Living off the Grid: Building an off the Grid Cabin for Winter for $300


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Categories: Building Methods

 

Just three months ago we purchased 5 acres of land in the Pacific Northwest where we will be working to develop our off grid homestead 100% from scratch. While we will be working to build our timber frame barn and eventually timber frame house, winter has arrived and we have neither! We are boondocking in our RV and needed a way to winterize + stay warm.

We decided to build this little cabin as an add-on to our RV. Right now, our RV is under a ShelterLogic Garage-in-a-Box which has no insulation whatsoever. We thought that if we could build a small 10x12 cabin onto the end of the carport that we could heat the entire enclosure with a wood stove. We've been working to insulation the carport fully, so between all of our efforts we have managed to heat the inside to 68 degrees!

The best part of all is that we built this off grid cabin ourselves with reclaimed materials. Instead of spending $3,000+ to build this cabin, we did it for about $300. Most of these materials came from a demolition we were able to help out with which you can see in our other videos. We also were able to salvage many second-hand building materials with a barter flyer we put up around town.

We are loving our little cabin! Have we ever built a cabin before? NOPE! Do we feel more confident about our building skills? Yes! Did we learn a lot that we can implement when building our barn and house? YES!


We moved to our 5 acre property in September of 2015 and while we have grand plans of building a timber frame barn + a timber frame house, we will not have them done before winter which leaves us to continued living in a travel trailer! As we will be getting low temperatures in the Pacific Northwest, it is critical that we take the proper precautions and “winterize” our RV. As we don’t have electricity, it seemed that the only solution was building an off the grid cabin that would attach to our portable RV garage, giving us a fully enclosed, heated space.

In a way, we started this project with low spirits because as always, we aim high with our goals and we were hoping to have had our barn built by now. The original plan with the barn was to have it framed and enclosed by winter so that we could put our RV in it and heat the area with a wood stove. This would have been the most-ideal solution when living off the gridto keeping our pipes, tanks and pumps from freezing while keeping the inside of the trailer warm as well.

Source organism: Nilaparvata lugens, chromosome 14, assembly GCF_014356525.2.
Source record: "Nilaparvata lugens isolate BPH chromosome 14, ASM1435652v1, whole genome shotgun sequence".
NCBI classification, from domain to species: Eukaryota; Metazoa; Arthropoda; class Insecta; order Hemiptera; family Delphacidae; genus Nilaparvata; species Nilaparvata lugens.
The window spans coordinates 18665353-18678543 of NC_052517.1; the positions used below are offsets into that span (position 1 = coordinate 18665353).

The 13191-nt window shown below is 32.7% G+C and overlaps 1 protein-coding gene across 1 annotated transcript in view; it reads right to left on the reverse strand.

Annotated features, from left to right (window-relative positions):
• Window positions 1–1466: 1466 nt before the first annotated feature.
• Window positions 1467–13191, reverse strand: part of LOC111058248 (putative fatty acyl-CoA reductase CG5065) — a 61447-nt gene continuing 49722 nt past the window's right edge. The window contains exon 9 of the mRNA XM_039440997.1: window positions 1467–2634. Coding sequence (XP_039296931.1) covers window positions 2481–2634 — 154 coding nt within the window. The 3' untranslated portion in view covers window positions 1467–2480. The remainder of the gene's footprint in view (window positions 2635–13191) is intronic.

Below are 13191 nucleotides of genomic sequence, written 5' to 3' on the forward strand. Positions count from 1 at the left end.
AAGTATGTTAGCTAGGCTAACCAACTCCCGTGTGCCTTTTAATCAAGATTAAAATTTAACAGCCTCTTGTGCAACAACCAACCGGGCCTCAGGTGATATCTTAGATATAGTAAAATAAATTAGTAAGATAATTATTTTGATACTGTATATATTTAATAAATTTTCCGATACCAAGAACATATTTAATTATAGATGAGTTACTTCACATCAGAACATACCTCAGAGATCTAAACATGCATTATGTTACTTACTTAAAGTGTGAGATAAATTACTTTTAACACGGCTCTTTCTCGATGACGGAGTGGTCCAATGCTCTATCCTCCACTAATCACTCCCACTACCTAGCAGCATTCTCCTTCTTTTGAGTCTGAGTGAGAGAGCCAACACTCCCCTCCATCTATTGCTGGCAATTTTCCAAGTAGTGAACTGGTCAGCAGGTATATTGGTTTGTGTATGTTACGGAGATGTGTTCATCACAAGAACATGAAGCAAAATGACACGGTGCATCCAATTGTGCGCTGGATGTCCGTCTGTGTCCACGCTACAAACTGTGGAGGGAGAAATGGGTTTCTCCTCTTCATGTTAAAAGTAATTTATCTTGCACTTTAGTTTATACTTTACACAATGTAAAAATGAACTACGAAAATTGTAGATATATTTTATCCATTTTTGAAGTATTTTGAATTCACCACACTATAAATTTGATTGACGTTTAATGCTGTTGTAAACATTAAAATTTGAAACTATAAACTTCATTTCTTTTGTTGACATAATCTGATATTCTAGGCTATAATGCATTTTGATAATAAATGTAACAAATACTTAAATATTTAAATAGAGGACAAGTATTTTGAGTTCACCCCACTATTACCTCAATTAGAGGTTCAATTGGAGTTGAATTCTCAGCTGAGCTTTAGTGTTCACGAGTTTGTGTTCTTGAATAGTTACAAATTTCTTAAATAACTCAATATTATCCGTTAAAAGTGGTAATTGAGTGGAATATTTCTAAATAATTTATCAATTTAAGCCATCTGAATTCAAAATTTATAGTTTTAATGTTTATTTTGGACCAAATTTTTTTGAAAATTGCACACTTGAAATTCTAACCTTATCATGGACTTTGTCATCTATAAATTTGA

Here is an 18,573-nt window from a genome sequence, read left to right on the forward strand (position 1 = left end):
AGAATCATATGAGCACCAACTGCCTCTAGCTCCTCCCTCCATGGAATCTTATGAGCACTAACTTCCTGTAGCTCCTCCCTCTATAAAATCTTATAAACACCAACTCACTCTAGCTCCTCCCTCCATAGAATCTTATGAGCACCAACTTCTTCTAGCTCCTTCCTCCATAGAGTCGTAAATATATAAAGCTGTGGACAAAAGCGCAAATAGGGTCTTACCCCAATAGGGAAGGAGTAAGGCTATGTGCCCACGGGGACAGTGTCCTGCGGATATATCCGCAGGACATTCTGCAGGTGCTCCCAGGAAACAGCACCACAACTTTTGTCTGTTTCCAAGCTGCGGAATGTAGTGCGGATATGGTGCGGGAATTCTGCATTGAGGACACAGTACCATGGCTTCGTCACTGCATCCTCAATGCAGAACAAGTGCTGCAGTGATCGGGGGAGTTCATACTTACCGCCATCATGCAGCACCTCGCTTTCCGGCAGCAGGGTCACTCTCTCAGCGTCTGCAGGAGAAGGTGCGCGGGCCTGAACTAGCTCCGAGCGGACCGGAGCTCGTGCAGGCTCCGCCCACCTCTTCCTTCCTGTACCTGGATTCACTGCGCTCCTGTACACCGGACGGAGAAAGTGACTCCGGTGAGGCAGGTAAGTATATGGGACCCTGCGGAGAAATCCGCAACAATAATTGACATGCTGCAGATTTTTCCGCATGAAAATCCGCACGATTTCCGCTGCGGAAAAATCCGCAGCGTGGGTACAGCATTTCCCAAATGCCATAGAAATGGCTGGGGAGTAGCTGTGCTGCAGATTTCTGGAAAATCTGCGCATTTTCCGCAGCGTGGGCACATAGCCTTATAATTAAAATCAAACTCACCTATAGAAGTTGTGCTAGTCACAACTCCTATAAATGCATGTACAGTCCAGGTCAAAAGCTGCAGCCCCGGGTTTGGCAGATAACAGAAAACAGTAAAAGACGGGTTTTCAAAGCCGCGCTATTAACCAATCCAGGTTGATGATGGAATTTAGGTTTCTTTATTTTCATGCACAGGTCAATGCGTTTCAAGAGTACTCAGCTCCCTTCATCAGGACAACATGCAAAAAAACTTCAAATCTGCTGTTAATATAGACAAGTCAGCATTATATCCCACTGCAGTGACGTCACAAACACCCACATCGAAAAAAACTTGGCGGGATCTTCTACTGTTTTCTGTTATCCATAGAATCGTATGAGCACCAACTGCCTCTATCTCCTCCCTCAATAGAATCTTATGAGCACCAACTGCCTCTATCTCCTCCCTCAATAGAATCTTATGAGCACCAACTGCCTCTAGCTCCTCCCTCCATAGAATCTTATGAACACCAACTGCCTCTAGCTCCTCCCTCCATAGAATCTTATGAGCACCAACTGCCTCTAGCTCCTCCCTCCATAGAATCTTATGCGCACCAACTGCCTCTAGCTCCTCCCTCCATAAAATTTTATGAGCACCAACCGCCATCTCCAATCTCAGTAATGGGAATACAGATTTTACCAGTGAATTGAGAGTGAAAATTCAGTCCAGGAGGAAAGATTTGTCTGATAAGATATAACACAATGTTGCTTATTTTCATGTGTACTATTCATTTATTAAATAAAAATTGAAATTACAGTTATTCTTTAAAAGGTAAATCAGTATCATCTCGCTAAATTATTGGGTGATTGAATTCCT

However, because we were so incredibly busy during month one and month two of our homesteading journey, we didn’t have time to build the barn. Well, I suppose we could have gotten it done if we would have put our minds to it, but we decided that other things were more important, that we needed to slow down a bit, that we needed to practice our skills before tackling a large project, and that we could survive the winter in our RV.

So just days before our first snow, we were still living in a travel trailer that was protected only by a garage-in-a-box, mounted on a frame + deck, with no insulation or protection from the cold whatsoever!

Even though we know how to dress for winter and we knew we needed to be able to heat an enclosed structure for our RV and just enclosing our garage-in-a-box wasn’t going to cut it; we needed to be able to heat the enclosure as well, and we didn’t want to stick a wood stove directory in the garage-in-a-box. The only solution seemed to be to get to work building a cabin add-on to put the wood stove in (plus it would give us other benefits as well), and it would be built using reclaimed building materials that we gathered just days prior!

In More Detail: How This Helps to Winterize Our RV


Winterizing an RV is much more difficult when living off grid because we don’t have electricity! While we do have a portable generator, we don’t wish to run it 24/7 to take advantage of electricity, and even if we were able to use electric heaters, we would still need an enclosed place to capture the heat.

As stated prior, this cabin helps to winterize our RV because it gives us a place for the wood stove. It wouldn’t be very safe to simply put the wood stove in the garage-in-a-box. The entire cabin is insulated (floor, walls and roof) which helps for heat retention. We’ve been working on fully insulating our carport as well with full skirting and insulation from the floor to the peak of the roof. It’s not sexy but it does the trick and allows us to focus on other things.

We then use a couple of these air movers to blow the hot air from the wood stove to the back of the carport where our water tank and water pump reside.

So far, we’ve managed to get the inside of the cabin to 68 degrees Fahrenheit and the back of the carport 55 degrees – both are well above freezing in freezing temperatures which is exactly what we wanted!

Oh yea… just days after building this cabin, we had a giant windstorm carnage that mangled our carport completely but our cabin stood tall and didn’t budge an inch to our surprise… not bad, not bad at all!

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